A Message from Jim
My name is Jim Carberry, and like many of you who’ve come to support Death with Dignity, I watched a loved one die a painful and protracted death. My wife, Margie, didn’t have the option to die on her own terms, something she so desperately wanted.
I’m sharing my story with you because I strongly believe people should have the right to end their suffering when dying of a terminal illness. The only way to guarantee that right is to pass Death with Dignity laws modeled on the time-tested and safe Oregon Death with Dignity law.
My wife, Margie, was diagnosed with a Clival Chordoma in 1995. We had two small children, Alissa and Andrea, at the time and all she wanted was to see them graduate from high school. That would mean surviving 16 years from date of diagnosis, a highly improbable likelihood. She underwent numerous procedures to increase her chances. But the tumor was unrelenting and began stripping away various abilities.
Starting in 2008, Margie endured several very invasive procedures and had significant issues with her sight and mobility. She wanted to be there when our younger daughter graduated in 2011. At the same time, she was in a lot of pain. She was no longer the person she used to be, unable to participate in any meaningful activities for more than a few moments at a time.
Margie did make it to graduation, and a week later, she spoke with her family, clergy, and medical team and decided to remove her feeding tube and meet death on her terms. Though she was ready, she suffered another five weeks before her body gave out. Margie wanted the option to shorten her suffering, but that option doesn’t yet exist in her state.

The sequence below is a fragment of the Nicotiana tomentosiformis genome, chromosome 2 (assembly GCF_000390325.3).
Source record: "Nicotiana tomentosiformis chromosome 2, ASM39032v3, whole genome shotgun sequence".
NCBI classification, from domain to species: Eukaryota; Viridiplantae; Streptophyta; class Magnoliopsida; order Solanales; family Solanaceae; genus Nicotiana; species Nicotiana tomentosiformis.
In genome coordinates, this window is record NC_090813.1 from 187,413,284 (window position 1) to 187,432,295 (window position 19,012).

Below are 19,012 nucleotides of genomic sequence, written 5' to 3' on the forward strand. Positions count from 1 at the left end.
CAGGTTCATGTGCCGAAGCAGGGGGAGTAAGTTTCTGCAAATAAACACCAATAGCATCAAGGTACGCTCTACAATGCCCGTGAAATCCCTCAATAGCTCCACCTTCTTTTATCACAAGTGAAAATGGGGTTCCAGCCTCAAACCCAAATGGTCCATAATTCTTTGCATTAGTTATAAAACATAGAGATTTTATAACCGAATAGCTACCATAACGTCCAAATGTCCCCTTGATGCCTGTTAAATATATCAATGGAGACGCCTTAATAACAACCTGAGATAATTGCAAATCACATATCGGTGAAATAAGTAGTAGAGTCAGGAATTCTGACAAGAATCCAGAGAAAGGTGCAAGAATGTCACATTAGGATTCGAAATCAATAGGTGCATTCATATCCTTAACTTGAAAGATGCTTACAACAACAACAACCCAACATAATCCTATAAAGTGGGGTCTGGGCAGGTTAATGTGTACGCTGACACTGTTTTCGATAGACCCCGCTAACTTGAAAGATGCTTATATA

Margie’s mother, Claire, and I have been vocal and public advocates for a Death with Dignity law in Massachusetts. Even though the law didn’t pass, it was a close one. This tells me our state is ready and many people want this choice. Just by being on the ballot, it ignited a critical conversation about Death with Dignity and end-of-life care.
I hope you’ll join me in supporting the Death with Dignity National Center—the organization behind the oldest Death with Dignity law in the nation. I know we can keep the conversation going and hopefully, not too far in the future, permanently change the dialogue in Massachusetts and beyond.
We all deserve to live in a society where we have the right to make our own end-of-life care decisions.
Margie would’ve wanted that for herself, and I know she would’ve wanted it for any terminally ill adult who’s enduring pain and suffering.
I hope you’ll consider a tax-deductible gift of $35, $50, $100, $250, or more today to keep our nation working toward improved end-of-life care policy everywhere.
Thank you on behalf of myself, my family, and above all, my wife, Margie.
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